Media Releases | April 20, 2012

UBC professors, students take studies overseas

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Manuela Ungureanu, associate professor of philosophy, Carlos Teixiera, associate professor of geography, and 20 students will be heading to Romania and Bulgaria next month for six weeks of study.

Manuela Ungureanu, associate professor of philosophy, Carlos Teixiera, associate professor of geography, and 20 students will be heading to Romania and Bulgaria next month for six weeks of study.

Go Global Group Study Program a pilot project for more trips

A group of UBC students will be heading off campus to advance their education – way off campus.

The 20 students and two faculty members will head to Romania and Bulgaria in mid-May to spend six weeks studying various issues and interacting with local residents.

Carlos Teixeira, associate professor of geography, and Manuela Ungureanu, associate professor of philosophy, will lead the contingent of 15 Okanagan campus students and five students from UBC's Vancouver campus.

For Ungureanu the trip will be a homecoming of sorts as she was born in Romania and graduated from the University of Bucharest in 1986. She grew up under the iron fist of Communist leader Nicolae Ceausecu and moved to Canada in 1992, after the fall of communism.

Ungureanu is excited to be teaching courses in social and political philosophy with special focus on freedom of expression.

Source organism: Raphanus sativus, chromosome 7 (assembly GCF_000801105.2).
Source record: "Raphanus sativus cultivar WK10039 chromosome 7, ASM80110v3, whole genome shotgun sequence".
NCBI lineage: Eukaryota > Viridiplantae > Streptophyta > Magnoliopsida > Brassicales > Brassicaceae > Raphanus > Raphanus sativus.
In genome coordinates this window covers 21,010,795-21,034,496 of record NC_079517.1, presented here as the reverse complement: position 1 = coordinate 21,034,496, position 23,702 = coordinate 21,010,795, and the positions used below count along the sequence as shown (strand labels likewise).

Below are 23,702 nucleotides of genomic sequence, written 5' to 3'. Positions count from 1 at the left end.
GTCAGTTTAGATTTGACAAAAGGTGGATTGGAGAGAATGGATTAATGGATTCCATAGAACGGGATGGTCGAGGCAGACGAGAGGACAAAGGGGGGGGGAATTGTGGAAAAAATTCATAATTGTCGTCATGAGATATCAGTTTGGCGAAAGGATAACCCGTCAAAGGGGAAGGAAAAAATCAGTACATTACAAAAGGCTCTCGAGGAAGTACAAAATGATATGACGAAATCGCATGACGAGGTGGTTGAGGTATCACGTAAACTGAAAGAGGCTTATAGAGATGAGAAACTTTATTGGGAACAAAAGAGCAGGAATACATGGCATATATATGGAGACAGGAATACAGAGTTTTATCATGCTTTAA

“I will finally be teaching what I wanted to be taught,” she says. Of course, under strict communist rule neither course was allowed, but now the country is in a state of transition and such educational and academic freedoms are available.

“I think I will learn a lot from the students as well from their expectations concerning democratic institutions they take for granted at home but need generations to establish,” she says.

Teixeira, who specializes in the study of communities and urban centres, will take the students to some of the most densely populated and poorest neighbourhoods in the two former Soviet Bloc countries.

Teixeira’s teaching will be done in the community where he will encourage the students to think critically about housing, barriers to housing, housing policies and other issues.

“The advantage of the trip is they can be in the field and talk to the people and see for themselves,” says Teixeira. “This is a hands-on experience. They may forget my name in 10 or 15 years, but they will never forget a field trip with me.”

The excursion has been organized under the Go Global Group Study Program.

Ungureanu said the group study aspect of the trip will also be a learning experience for the students, who more and more are studying by themselves.

“There is something they can learn from each other when they group study,” says Ungureanu, adding group studies afford students the opportunity to bounce ideas off each other, ask questions and open avenues of discussion they may not have taken while studying alone.

“They will make friendships for life,” says Teixeira. “We need to have more field trips at UBC.”

Dana Lowton, Go Global coordinator for UBC's Okanagan campus, says there are more trips planned that students and faculty can take advantage of.

Lowton says this is the first group study program based at UBC's Okanagan campus.

“This is a pilot program we are creating,” says Lowton. “There are a few more on the agenda for next year.”

For more information on Go Global, go to http://www.ubc.ca/okanagan/students/global.

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